OI! OI! OI!

Yesterday, I took the Australian citizenship oath.

My partner and I were living in the U.S. and in 2008, he decided to apply for a skilled work visa. Australia was never my dream, but I was up for adventure and in love, so I came along, and October 2010, we married at Darling Point with just a handful of new friends on hand.

For the next couple of years, we both worked and traveled. Though I found it hard to work in my industry, the fair wages I made at my jobs here allowed me to fully pay off the credit card debt I’d been carrying in the States since my student days and years as an arts worker, which was an immense load off my mind. We also saw so much of this beautiful country: Port Douglas and the Great Barrier Reef, Melbourne, The Great Ocean Road, Kangaroo Island, Tasmania, Jervis Bay, plus the wonderful city and surrounds of Sydney. I loved our adventures, but Australia never truly felt like home to me. 
Then, in 2012, we happily became pregnant with my daughter. After the most respectful and nurturing care from our midwife at Ryde Midwifery Group Practice, my daughter was born by emergency C-section at Royal North Shore Hospital. After she was born, she had a few issues for which we accessed specialists at RNSH. Because of Medicare, we’ve paid almost nothing out of pocket for any of this, something that would have been unheard of in the U.S. We also made use of services like Health Direct and Mothersafe, which were lifelines in times of need. 
The quality of life for me as a mother and for my daughter here have been extraordinary. I would have been lost from the early days without the Early Childhood Centre and my Mother’s Group, and as she’s gotten older, Playgroups are an amazing outlet for her boundless energy. None of these exist pro forma in the States. I decided to stay at home, but often wonder how I would have coped back home with returning to work after six weeks (!!) as most women have to. I was still in an complete fog! 
Australia has also made it possible for my husband to start his own business. He works from home and, therefore, sets his own hours, meaning that we have afternoons together as a family. 
I don’t mean to cast aspersions upon the U.S. by writing this. It will always be my home, and there are so many incredible things about it for which I am forever in its debt, but on the occasion of becoming a citizen of Australia, I wanted to share these thoughts with you fellow mothers. Yes, there are places for improvements in Australia, but there is so much to be grateful for. For those of you who were born here, you may not always realize or take a moment to notice what a good life this country offers us and our children.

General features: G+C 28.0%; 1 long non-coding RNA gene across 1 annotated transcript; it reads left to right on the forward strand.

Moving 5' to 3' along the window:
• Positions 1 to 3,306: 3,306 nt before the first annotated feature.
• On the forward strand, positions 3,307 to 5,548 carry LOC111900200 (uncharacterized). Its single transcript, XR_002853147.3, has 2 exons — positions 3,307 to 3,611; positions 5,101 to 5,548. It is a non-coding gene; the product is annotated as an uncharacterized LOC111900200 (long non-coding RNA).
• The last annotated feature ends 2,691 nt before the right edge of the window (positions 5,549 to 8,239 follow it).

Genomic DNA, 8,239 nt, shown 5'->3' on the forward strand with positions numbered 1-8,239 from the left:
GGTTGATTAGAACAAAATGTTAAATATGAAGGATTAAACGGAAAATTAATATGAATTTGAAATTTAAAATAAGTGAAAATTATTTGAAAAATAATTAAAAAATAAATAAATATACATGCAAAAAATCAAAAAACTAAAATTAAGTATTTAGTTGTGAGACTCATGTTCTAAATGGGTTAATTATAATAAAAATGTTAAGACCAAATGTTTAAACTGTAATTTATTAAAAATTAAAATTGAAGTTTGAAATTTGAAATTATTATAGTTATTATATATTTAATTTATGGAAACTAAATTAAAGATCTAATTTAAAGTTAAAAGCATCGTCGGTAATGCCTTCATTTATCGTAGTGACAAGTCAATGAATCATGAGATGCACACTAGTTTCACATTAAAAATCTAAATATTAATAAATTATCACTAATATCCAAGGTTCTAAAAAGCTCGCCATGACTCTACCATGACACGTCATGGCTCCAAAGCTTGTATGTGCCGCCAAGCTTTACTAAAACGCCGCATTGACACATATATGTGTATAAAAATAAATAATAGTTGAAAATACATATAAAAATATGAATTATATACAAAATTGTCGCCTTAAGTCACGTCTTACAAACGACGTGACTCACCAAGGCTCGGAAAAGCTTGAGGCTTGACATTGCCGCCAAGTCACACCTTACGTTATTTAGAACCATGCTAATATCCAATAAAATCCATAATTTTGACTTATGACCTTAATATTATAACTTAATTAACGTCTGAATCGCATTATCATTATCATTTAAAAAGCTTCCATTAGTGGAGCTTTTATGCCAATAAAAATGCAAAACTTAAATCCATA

So, from my entire family, thank you for welcoming us to Australia. We’re all proud to be citizens.

8 thoughts on “Australian Citizen

  1. Christie Wilkin

    Congratulations! That is very exciting, and I was not surprised to read that it was an emotional experience. I remember choking up when a few of my son’s classmates became Australian citizens, and the situation was recognized at a school assembly with the singing of the national anthem.

  2. Tess Howard

    Congrats! I really enjoyed reading your take on this. I have to admit its something I tend to struggle with a bit. I have lived here now for almost 15 years and couldn’t agree more with you about children. My little Aussie dual citizens are so lucky to grow up here! Its a very conscious choice on my part to give my children an Australian childhood. (With liberal sprinklings of American traditions and trips thrown in). I tell myself every year I really should get my citizenship, then for some reason, it gets lost in the all the chaos of just growing a family. You’ve planted the seed once again in my thoughts. Thank you for sharing 🙂

    1. Cristin Post author

      It’s tough to strike that balance and citizenship is certainly a personal choice. But, yes, this country offers such a nice life for our kids. I don’t take that for granted.
      Good luck if you do go for it!